That leads to the question of how will smart TVs be sold and which business model (or go-to-market strategy) will succeed. Steve Jobs pointed out the difficulty in trying to deliver innovation into a value chain dominated by cable companies which can effectively block it. A TV which is an application execution device rather than a content terminal will require a re-definition of the category. That will require a re-positioining of this product. Few companies are able to do that. [See also my post Tele Vision from mid-2011].

Which brings us back to the question of webOS. As long as LG sells TVs as content terminals they might not obtain much value from webOS. If, on the other hand, LG were to use webOS to re-define their televisions to be something else entirely, namely software execution devices, sold differently and hired to do a different job than a TV, then webOS becomes not only necessary but potentially a source of great prosperity.

  • On the other hand, many times corporate acquisitions, even massive ones, are done for reasons that make no sense, or even with good reasons, after large sums have passed hands, the acquirer does nothing with the asset.

    HP’s time owning WebOS is a good example.

    For LG to do something useful with WebOS would require a certain amount of vision. LG is not the worst company, but they are not really known for their vision. I’d love to see the TV be the next App platform, with Apple participating. I just don’t think LG is the one to set off that spark.

    I think they will ship some uninspired products (including TVs and phones) with webos and it will be just a better version of the uninspired software they already ship in their CE devices.

    I don’t know why, but these asian CE manufacturers don’t seem able to make good software, even when it is clear they are trying very, very hard.

    • SimonCopenhagen

      There is a cultural reason to why Asian manufacturers are bad at software. Because good software departs from a deep understanding and accept, you could even say respect, of the user. The authoritarian and hierarchical culture in many Asian countries is a block to this. The focus for a great software developer must be his user. The focus for an employee in most Asian companies is his boss.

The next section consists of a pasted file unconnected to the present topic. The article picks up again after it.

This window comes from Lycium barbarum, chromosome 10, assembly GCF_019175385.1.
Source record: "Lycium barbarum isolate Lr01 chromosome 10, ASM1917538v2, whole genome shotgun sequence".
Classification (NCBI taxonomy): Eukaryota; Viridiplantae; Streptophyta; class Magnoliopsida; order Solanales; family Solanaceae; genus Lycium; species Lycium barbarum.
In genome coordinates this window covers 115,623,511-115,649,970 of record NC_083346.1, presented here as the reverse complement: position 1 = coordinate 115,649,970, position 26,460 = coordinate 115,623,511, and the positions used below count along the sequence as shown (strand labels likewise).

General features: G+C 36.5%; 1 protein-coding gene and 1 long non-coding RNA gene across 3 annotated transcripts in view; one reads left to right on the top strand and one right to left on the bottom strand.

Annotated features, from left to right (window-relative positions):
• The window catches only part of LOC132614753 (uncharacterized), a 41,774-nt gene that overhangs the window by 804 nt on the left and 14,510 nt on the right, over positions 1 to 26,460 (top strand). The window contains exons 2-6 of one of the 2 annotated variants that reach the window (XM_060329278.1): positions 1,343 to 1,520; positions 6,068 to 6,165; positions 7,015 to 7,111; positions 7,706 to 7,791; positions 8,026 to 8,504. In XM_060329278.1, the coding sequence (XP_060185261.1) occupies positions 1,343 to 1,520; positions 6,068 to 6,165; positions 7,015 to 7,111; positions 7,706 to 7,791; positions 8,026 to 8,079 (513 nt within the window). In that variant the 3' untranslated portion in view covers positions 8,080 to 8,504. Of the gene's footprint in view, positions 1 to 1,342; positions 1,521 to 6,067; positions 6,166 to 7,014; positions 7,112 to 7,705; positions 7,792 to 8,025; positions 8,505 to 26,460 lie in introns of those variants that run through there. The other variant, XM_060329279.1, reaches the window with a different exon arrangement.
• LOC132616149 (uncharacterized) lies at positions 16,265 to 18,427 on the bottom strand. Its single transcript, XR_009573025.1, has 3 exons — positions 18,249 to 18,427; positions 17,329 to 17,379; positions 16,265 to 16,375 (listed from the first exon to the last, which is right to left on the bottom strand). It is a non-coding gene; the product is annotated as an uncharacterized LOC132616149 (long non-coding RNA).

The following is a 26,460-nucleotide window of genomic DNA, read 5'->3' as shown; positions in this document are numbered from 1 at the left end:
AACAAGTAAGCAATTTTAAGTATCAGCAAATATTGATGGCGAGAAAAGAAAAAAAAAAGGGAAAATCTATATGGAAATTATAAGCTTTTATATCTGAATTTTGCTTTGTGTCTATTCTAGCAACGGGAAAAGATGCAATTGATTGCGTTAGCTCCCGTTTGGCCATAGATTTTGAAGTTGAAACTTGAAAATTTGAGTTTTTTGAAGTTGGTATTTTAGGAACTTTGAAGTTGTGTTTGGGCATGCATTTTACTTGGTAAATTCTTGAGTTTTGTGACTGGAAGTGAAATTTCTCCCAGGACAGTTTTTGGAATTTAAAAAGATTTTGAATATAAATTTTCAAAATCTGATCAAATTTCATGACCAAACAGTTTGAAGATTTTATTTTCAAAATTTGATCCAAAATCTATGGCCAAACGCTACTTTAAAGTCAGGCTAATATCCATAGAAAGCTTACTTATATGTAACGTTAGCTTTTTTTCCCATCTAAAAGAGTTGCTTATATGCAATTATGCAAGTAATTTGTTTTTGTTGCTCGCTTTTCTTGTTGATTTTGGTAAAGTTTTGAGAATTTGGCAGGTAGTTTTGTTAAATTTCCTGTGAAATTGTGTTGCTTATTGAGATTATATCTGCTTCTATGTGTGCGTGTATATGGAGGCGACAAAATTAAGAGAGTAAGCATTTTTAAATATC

• KirkBurgess

        That’s a strange viewpoint considering the decades of creativity from Japan’s gaming studios.

  • Can someone clarify something for me – a lot of reports have talked about LG gaining access to *palm* (as opposed to WebOS) patents but my understanding is that all of the patents owned by Palm were actually sold off a decade ago when Palm was spilit into Plamsource and Palm One and are now owned by acacia – who in turn simply licensed them to HP.

  • obarthelemy

    I’m struggling to make sense of LG’s move. Embarking on an ecosystem project does not make much sense: whatever technical/UI advantage WebOS had initially has long been nullified and does not translate well to TV (the “flicking” gestures), WebOS’s apps, while nice, are few and no more than “at par”. I don’t see LG as having the size nor the skills to succeed where MS, Blackberry, Nokia.. have failed or are failing.